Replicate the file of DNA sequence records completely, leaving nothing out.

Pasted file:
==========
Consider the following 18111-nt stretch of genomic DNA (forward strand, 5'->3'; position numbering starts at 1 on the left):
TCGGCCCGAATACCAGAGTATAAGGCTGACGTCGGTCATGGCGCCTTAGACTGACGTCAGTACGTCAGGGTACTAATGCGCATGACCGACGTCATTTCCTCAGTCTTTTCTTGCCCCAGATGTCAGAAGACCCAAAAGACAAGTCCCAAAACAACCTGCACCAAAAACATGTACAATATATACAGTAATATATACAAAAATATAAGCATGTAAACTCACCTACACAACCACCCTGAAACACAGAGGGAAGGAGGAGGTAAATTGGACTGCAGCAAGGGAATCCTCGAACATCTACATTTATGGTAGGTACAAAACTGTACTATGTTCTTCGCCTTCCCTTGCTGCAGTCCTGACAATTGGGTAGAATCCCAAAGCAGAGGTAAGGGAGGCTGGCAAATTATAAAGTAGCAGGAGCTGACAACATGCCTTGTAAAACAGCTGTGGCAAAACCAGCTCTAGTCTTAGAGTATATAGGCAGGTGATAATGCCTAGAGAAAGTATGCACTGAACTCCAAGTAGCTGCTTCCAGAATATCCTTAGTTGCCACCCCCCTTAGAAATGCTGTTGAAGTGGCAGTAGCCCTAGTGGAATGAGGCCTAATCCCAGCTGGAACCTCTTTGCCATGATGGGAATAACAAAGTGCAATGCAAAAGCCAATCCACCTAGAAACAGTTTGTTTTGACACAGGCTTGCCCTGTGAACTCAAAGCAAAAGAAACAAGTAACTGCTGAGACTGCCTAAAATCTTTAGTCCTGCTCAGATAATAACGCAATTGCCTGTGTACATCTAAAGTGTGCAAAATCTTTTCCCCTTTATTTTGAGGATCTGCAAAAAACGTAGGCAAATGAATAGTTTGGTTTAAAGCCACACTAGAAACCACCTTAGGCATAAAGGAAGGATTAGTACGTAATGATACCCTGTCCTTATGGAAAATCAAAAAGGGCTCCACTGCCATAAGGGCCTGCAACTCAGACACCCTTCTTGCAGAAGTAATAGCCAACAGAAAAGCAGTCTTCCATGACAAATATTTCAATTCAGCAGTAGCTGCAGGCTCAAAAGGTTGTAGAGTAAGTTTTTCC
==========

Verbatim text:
Consider the following 18111-nt stretch of genomic DNA (forward strand, 5'->3'; position numbering starts at 1 on the left):
TCGGCCCGAATACCAGAGTATAAGGCTGACGTCGGTCATGGCGCCTTAGACTGACGTCAGTACGTCAGGGTACTAATGCGCATGACCGACGTCATTTCCTCAGTCTTTTCTTGCCCCAGATGTCAGAAGACCCAAAAGACAAGTCCCAAAACAACCTGCACCAAAAACATGTACAATATATACAGTAATATATACAAAAATATAAGCATGTAAACTCACCTACACAACCACCCTGAAACACAGAGGGAAGGAGGAGGTAAATTGGACTGCAGCAAGGGAATCCTCGAACATCTACATTTATGGTAGGTACAAAACTGTACTATGTTCTTCGCCTTCCCTTGCTGCAGTCCTGACAATTGGGTAGAATCCCAAAGCAGAGGTAAGGGAGGCTGGCAAATTATAAAGTAGCAGGAGCTGACAACATGCCTTGTAAAACAGCTGTGGCAAAACCAGCTCTAGTCTTAGAGTATATAGGCAGGTGATAATGCCTAGAGAAAGTATGCACTGAACTCCAAGTAGCTGCTTCCAGAATATCCTTAGTTGCCACCCCCCTTAGAAATGCTGTTGAAGTGGCAGTAGCCCTAGTGGAATGAGGCCTAATCCCAGCTGGAACCTCTTTGCCATGATGGGAATAACAAAGTGCAATGCAAAAGCCAATCCACCTAGAAACAGTTTGTTTTGACACAGGCTTGCCCTGTGAACTCAAAGCAAAAGAAACAAGTAACTGCTGAGACTGCCTAAAATCTTTAGTCCTGCTCAGATAATAACGCAATTGCCTGTGTACATCTAAAGTGTGCAAAATCTTTTCCCCTTTATTTTGAGGATCTGCAAAAAACGTAGGCAAATGAATAGTTTGGTTTAAAGCCACACTAGAAACCACCTTAGGCATAAAGGAAGGATTAGTACGTAATGATACCCTGTCCTTATGGAAAATCAAAAAGGGCTCCACTGCCATAAGGGCCTGCAACTCAGACACCCTTCTTGCAGAAGTAATAGCCAACAGAAAAGCAGTCTTCCATGACAAATATTTCAATTCAGCAGTAGCTGCAGGCTCAAAAGGTTGTAGAGTAAGTTTTTCC